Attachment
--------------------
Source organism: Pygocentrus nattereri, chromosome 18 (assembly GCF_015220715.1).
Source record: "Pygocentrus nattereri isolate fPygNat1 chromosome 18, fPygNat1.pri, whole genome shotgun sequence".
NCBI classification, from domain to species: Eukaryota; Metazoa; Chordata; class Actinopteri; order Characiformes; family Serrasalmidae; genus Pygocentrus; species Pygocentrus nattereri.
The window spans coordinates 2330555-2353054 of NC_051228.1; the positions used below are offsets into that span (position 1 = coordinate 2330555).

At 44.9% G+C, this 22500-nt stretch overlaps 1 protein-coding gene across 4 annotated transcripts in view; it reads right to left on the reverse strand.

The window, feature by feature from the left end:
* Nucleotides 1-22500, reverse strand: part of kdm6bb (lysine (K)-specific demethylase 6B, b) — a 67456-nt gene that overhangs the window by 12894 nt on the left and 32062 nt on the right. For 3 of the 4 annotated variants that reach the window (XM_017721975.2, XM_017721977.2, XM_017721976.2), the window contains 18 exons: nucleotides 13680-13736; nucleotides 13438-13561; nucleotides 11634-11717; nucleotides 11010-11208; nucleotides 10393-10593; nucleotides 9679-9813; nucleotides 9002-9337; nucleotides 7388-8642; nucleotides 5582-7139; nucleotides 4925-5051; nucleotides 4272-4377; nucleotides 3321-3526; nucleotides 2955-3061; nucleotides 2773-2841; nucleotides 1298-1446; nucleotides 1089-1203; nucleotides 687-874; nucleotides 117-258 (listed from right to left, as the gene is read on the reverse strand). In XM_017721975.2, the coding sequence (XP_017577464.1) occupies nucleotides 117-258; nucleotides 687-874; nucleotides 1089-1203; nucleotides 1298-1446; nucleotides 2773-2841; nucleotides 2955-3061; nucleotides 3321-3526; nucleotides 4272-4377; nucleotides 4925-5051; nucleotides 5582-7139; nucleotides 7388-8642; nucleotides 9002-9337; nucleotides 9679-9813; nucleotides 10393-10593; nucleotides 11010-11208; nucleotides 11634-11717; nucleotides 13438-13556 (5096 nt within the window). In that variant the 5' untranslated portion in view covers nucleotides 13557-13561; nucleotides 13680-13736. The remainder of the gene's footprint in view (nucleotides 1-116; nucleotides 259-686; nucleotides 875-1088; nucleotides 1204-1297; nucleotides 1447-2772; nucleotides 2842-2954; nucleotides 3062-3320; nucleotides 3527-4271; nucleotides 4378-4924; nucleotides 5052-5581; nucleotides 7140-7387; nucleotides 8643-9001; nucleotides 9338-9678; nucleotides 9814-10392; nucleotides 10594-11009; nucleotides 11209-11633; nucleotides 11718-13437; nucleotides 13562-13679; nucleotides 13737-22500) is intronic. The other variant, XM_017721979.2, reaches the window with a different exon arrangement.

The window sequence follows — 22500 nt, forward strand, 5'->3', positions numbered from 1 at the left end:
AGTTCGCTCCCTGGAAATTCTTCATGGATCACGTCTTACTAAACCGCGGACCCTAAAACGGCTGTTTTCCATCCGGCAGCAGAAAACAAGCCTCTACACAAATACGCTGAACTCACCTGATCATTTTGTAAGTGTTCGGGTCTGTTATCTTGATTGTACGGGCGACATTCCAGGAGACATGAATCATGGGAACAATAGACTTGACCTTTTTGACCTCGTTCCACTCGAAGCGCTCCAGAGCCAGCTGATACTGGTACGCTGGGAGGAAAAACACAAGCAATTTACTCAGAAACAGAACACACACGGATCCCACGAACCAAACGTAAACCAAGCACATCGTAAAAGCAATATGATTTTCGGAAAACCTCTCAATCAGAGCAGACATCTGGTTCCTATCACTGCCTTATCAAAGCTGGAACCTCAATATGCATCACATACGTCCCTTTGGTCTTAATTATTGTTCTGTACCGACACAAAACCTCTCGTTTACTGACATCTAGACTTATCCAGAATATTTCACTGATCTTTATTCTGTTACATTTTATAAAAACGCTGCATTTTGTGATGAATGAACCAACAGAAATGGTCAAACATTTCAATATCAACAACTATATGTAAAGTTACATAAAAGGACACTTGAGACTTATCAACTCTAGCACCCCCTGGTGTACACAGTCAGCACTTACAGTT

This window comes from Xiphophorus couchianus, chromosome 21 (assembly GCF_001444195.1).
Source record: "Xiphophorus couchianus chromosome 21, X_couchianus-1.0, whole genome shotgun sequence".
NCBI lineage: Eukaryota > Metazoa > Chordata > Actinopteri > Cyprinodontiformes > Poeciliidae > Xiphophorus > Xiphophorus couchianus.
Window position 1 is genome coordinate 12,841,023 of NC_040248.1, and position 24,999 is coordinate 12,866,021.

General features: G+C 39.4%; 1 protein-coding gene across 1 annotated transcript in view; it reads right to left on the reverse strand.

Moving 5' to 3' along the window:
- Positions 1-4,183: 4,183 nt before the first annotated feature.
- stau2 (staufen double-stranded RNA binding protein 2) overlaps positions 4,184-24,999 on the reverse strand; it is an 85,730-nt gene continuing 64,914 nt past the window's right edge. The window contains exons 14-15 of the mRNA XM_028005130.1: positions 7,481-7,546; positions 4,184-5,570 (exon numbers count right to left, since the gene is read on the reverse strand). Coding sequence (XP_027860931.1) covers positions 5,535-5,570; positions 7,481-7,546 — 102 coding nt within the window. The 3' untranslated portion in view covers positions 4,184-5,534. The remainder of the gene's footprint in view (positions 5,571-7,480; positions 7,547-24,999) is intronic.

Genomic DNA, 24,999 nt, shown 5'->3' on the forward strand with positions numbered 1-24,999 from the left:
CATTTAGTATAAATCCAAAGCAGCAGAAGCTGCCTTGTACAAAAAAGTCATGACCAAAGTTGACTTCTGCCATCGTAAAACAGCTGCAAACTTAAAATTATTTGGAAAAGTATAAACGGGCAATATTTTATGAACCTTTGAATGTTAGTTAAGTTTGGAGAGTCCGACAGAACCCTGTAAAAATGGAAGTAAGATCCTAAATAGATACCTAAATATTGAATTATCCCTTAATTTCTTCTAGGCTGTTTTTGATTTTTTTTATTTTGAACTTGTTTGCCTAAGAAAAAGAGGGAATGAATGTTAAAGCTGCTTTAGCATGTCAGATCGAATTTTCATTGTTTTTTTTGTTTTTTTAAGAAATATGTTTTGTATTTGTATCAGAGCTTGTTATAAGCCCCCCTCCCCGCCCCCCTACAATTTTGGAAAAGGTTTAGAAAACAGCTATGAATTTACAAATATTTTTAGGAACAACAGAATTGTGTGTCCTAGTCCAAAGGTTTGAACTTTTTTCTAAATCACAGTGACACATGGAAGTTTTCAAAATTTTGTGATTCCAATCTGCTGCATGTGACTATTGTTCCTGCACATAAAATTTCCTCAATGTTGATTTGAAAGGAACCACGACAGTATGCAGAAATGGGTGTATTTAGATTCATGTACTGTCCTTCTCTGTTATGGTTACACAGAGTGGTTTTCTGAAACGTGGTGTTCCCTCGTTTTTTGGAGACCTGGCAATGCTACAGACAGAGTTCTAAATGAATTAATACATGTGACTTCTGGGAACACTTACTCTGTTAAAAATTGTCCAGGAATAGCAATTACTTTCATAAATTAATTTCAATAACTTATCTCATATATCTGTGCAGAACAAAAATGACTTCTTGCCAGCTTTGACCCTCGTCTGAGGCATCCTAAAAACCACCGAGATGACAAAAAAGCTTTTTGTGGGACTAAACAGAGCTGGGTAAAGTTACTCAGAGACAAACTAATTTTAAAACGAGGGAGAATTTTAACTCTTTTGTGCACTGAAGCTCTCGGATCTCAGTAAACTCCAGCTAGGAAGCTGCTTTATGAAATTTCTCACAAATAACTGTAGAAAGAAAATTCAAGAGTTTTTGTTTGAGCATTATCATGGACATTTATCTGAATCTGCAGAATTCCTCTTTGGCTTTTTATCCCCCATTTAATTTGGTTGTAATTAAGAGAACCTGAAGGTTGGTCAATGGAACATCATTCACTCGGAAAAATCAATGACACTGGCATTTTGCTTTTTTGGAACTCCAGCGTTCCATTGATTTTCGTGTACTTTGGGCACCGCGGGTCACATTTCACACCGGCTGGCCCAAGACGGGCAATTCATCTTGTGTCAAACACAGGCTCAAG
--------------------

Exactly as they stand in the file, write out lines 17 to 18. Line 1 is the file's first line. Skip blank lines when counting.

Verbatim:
- stau2 (staufen double-stranded RNA binding protein 2) overlaps positions 4,184-24,999 on the reverse strand; it is an 85,730-nt gene continuing 64,914 nt past the window's right edge. The window contains exons 14-15 of the mRNA XM_028005130.1: positions 7,481-7,546; positions 4,184-5,570 (exon numbers count right to left, since the gene is read on the reverse strand). Coding sequence (XP_027860931.1) covers positions 5,535-5,570; positions 7,481-7,546 — 102 coding nt within the window. The 3' untranslated portion in view covers positions 4,184-5,534. The remainder of the gene's footprint in view (positions 5,571-7,480; positions 7,547-24,999) is intronic.

Genomic DNA, 24,999 nt, shown 5'->3' on the forward strand with positions numbered 1-24,999 from the left: